Apple has responded to U.S. Department of Justice antitrust lawsuit, which has accused Apple and publishers for fixing prices of e-books on the iBookstore.
Apple has issued the following statement to AllThingsD:
The DOJ’s accusation of collusion against Apple is simply not true. The launch of the iBookstore in 2010 fostered innovation and competition, breaking Amazon’s monopolistic grip on the publishing industry. Since then customers have benefited from eBooks that are more interactive and engaging. Just as we’ve allowed developers to set prices on the App Store, publishers set prices on the iBookstore.
Antitrust experts say DOJ has much better case against publishers rather than Apple.
“It’s a harder case against Apple than the publishers,” says Geoffrey Manne, who teaches antitrust law at the Lewis and Clark Law School in Oregon and runs the International Center for Law and Economics.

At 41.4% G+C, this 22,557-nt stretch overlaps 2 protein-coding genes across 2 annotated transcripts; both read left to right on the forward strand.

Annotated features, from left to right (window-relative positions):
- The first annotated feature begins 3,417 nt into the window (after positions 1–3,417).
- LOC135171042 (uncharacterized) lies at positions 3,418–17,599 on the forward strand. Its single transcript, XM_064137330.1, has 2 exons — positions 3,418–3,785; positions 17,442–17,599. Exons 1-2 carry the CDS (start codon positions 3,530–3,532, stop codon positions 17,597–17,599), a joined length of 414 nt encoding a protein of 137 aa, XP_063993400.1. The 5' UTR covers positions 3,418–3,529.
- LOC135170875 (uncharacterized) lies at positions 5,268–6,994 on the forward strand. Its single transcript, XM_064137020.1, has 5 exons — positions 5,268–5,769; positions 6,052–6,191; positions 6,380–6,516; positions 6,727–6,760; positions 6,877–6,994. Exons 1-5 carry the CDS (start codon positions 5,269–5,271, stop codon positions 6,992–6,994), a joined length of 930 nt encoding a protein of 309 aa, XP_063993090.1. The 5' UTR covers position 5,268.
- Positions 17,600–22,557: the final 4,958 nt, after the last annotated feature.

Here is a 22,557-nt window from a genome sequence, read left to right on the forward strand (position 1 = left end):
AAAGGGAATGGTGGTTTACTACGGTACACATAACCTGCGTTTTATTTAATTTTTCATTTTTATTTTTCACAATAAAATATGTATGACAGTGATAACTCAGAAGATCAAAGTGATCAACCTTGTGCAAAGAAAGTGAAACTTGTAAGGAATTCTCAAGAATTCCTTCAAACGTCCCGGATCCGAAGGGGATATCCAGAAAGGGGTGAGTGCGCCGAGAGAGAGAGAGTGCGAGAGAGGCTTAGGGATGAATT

One reason lies in the Justice Department’s 36-page complaint, which recounts how publishers met over breakfast in a London hotel and dinners at Manhattan’s posh Picholine restaurant, which boasts a “Best of Award of Excellence” from Wine Spectator magazine. The key point is that Apple wasn’t present.
As CNET points out, though some publishers have settled, it may also be difficult for DOJ to prove that publishers violated antitrust laws, if all they did at the meeting was to agree that Apple’s agency model was better than Amazon’s wholesale model.